On January 16, 1991, on the eve of the first Gulf War, President George H.W. Bush announced that he would sell 34 million barrels from the Reserve to “minimize world oil market disruptions.” That day oil sold for $32 per barrel. The day after the announcement, the price dropped to $21 per barrel. Oil remained in the $20 per barrel range during and after the war. The Department of Energy concluded that the “partial drawdown…help[ed] restore stability to world oil markets during the Persian Gulf War.”
6. There is plenty of oil in the reserve to withstand a supply disruption
The SPR has more oil than ever before—706 million barrels, which is 98 percent capacity. Selling 50 million barrels over 100 days would still leave it filled to over 90 percent capacity. This is enough oil to cope with a complete foreign supply disruption for nearly two months, assuming zero reduction in demand in the wake of such a catastrophe.
Is such a supply disruption likely? No. There has never been a complete supply disruption. The last major disruption occurred nearly 30 years ago during the Iranian revolution. What’s more, the United States gets its 13.4 million barrels of oil imported daily from a diverse array of producers, including Canada (18 percent of imports), Mexico (11 percent), Saudi Arabia (11 percent), Venezuela (10 percent), and Nigeria (8 percent). This means that even if we are suddenly unable to import oil from one country, it will not affect the availability of imports from other nations, thought it could affect price.
7. Selling SPR oil would yield significant funds to help families cope with high energy prices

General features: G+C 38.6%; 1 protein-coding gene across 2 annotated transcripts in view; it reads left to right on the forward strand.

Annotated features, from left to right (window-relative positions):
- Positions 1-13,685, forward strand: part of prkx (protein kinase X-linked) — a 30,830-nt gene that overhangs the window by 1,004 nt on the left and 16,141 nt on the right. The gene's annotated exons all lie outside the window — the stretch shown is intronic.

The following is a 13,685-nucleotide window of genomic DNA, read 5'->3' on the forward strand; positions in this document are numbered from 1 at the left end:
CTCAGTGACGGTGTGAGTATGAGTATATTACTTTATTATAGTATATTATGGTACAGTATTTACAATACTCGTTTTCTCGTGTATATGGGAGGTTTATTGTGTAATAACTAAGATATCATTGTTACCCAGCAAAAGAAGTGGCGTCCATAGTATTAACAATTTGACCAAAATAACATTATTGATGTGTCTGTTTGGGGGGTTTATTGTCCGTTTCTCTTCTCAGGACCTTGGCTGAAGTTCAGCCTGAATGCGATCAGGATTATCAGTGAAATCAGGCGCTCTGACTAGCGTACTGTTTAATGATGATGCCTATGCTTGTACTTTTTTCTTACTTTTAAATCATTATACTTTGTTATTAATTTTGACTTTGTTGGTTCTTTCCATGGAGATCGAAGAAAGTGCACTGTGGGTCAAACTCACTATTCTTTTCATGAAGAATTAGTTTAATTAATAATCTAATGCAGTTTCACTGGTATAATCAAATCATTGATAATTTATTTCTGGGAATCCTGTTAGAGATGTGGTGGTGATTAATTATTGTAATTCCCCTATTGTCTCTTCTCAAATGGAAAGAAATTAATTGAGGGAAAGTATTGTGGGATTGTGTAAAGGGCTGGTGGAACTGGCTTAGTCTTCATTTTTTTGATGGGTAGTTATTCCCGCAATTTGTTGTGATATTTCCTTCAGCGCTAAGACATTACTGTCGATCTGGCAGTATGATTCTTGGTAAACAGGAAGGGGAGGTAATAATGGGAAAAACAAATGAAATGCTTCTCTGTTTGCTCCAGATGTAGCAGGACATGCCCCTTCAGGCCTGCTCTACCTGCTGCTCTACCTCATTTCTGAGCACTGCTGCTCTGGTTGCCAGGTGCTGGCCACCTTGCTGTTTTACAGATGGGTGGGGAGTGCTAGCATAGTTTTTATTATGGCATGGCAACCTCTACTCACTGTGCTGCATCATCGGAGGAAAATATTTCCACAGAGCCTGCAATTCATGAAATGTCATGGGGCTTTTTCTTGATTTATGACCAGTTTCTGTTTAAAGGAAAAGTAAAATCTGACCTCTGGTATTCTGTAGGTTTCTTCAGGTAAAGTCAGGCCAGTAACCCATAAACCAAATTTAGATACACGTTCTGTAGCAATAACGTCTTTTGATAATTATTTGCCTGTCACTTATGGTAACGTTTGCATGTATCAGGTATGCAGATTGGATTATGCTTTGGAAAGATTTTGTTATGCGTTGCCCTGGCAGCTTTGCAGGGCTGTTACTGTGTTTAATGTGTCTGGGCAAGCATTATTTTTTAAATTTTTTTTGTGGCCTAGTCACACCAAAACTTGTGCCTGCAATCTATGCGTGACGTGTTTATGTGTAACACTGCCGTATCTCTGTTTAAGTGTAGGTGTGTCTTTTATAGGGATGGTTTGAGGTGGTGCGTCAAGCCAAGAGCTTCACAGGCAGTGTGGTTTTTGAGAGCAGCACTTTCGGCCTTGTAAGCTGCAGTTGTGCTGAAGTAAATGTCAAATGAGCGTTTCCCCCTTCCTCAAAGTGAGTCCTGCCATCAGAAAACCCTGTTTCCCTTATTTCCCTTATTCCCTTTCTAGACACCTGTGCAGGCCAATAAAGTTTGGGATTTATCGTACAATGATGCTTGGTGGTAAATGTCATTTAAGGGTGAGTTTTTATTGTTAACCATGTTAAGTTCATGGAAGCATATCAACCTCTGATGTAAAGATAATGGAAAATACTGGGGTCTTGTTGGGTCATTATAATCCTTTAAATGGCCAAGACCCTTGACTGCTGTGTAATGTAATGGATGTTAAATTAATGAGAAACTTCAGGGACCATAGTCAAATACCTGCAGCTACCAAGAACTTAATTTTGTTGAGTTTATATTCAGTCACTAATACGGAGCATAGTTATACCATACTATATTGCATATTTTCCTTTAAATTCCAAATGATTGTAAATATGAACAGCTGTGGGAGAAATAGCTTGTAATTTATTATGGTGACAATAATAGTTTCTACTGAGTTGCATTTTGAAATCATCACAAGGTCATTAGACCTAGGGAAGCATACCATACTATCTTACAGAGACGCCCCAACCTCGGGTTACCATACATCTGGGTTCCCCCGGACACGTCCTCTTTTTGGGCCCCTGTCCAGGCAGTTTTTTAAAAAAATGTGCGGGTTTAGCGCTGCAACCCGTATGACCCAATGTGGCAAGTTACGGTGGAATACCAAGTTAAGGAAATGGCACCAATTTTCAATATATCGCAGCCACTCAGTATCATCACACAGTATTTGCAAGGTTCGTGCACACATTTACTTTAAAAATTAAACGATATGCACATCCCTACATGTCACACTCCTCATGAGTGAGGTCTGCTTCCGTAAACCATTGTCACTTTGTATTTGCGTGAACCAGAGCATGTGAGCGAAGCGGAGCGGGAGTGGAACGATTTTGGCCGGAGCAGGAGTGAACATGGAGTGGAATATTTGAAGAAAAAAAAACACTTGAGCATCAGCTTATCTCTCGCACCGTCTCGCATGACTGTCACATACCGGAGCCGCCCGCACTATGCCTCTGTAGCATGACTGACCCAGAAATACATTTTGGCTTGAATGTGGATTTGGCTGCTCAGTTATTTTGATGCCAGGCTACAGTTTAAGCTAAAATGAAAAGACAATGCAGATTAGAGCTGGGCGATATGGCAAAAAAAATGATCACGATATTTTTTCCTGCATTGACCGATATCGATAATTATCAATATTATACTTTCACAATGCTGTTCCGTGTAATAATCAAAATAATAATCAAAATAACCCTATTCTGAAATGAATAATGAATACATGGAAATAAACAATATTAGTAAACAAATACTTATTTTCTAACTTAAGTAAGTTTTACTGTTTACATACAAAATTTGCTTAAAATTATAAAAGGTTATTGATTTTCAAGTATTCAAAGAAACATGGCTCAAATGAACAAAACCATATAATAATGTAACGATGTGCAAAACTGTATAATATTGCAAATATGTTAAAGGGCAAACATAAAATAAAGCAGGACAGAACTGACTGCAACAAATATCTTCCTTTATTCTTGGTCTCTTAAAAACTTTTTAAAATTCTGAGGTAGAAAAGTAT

Selling 50 million barrels of oil at today’s prices would produce over $7 billion. Even if the oil price was cut by 40 percent to $100 per barrel, selling this amount of SPR oil would still raise $5 billion. These funds could help families cope with high energy prices via the home weatherization program, the Low Income Heating and Electricity Payment program, or via direct rebates. Or these funds could promote research, development, and deployment of energy-efficiency technologies that would reduce consumption, energy bills, and global warming pollution.
8. Putting SPR oil on the market could help burst the speculative bubble
Various government and private energy experts believe that speculators account for one-third or more of all oil trades, and have increased the price of oil by anywhere from $10 to $30 per barrel. Since January 2, oil prices increased from $100 to $145 per barrel. This steady ascent in price makes it tempting for speculators to buy oil futures as a safe bet, particularly given that record prices have not led to more supply. Putting some SPR oil on the market in one sudden spurt could burst the speculative bubble. Investors and speculators in oil contracts could no longer assume that oil supplies will remain stagnant even as prices rise. When institutional investors and oil traders sense that the supply and price of oil might go in different directions, all bets are off.
Thanks to James Kvaal and Adam Jentleson
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Daniel J. Weiss